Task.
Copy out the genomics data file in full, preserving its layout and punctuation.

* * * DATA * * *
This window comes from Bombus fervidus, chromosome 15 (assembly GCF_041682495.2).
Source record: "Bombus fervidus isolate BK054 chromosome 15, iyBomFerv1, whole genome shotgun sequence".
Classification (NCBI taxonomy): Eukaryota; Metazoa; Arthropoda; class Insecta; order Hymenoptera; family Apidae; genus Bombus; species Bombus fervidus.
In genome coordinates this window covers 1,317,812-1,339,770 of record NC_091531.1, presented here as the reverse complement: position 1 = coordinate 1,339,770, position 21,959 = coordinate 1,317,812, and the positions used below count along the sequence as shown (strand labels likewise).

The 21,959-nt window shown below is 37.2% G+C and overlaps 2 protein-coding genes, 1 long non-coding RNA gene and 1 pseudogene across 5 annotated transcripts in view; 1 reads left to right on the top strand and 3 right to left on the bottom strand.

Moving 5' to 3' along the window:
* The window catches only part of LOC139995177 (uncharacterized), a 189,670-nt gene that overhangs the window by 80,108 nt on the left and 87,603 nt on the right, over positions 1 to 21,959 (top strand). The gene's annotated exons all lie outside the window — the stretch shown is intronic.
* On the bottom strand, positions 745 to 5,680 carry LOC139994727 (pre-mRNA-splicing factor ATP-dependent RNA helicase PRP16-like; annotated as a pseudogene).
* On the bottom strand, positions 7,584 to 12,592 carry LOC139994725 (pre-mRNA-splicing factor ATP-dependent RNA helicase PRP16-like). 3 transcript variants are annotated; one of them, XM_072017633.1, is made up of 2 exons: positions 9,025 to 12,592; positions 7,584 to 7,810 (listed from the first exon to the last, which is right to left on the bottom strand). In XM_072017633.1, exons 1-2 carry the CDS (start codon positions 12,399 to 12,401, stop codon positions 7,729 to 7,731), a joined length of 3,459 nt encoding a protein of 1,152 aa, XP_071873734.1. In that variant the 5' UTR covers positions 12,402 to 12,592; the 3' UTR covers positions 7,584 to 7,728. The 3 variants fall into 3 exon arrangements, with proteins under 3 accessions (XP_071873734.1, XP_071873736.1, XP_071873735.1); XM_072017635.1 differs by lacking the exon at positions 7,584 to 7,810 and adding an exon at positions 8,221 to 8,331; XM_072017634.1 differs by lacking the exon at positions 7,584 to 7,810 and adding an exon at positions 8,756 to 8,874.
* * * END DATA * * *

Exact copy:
This window comes from Bombus fervidus, chromosome 15 (assembly GCF_041682495.2).
Source record: "Bombus fervidus isolate BK054 chromosome 15, iyBomFerv1, whole genome shotgun sequence".
Classification (NCBI taxonomy): Eukaryota; Metazoa; Arthropoda; class Insecta; order Hymenoptera; family Apidae; genus Bombus; species Bombus fervidus.
In genome coordinates this window covers 1,317,812-1,339,770 of record NC_091531.1, presented here as the reverse complement: position 1 = coordinate 1,339,770, position 21,959 = coordinate 1,317,812, and the positions used below count along the sequence as shown (strand labels likewise).

The 21,959-nt window shown below is 37.2% G+C and overlaps 2 protein-coding genes, 1 long non-coding RNA gene and 1 pseudogene across 5 annotated transcripts in view; 1 reads left to right on the top strand and 3 right to left on the bottom strand.

Moving 5' to 3' along the window:
* The window catches only part of LOC139995177 (uncharacterized), a 189,670-nt gene that overhangs the window by 80,108 nt on the left and 87,603 nt on the right, over positions 1 to 21,959 (top strand). The gene's annotated exons all lie outside the window — the stretch shown is intronic.
* On the bottom strand, positions 745 to 5,680 carry LOC139994727 (pre-mRNA-splicing factor ATP-dependent RNA helicase PRP16-like; annotated as a pseudogene).
* On the bottom strand, positions 7,584 to 12,592 carry LOC139994725 (pre-mRNA-splicing factor ATP-dependent RNA helicase PRP16-like). 3 transcript variants are annotated; one of them, XM_072017633.1, is made up of 2 exons: positions 9,025 to 12,592; positions 7,584 to 7,810 (listed from the first exon to the last, which is right to left on the bottom strand). In XM_072017633.1, exons 1-2 carry the CDS (start codon positions 12,399 to 12,401, stop codon positions 7,729 to 7,731), a joined length of 3,459 nt encoding a protein of 1,152 aa, XP_071873734.1. In that variant the 5' UTR covers positions 12,402 to 12,592; the 3' UTR covers positions 7,584 to 7,728. The 3 variants fall into 3 exon arrangements, with proteins under 3 accessions (XP_071873734.1, XP_071873736.1, XP_071873735.1); XM_072017635.1 differs by lacking the exon at positions 7,584 to 7,810 and adding an exon at positions 8,221 to 8,331; XM_072017634.1 differs by lacking the exon at positions 7,584 to 7,810 and adding an exon at positions 8,756 to 8,874.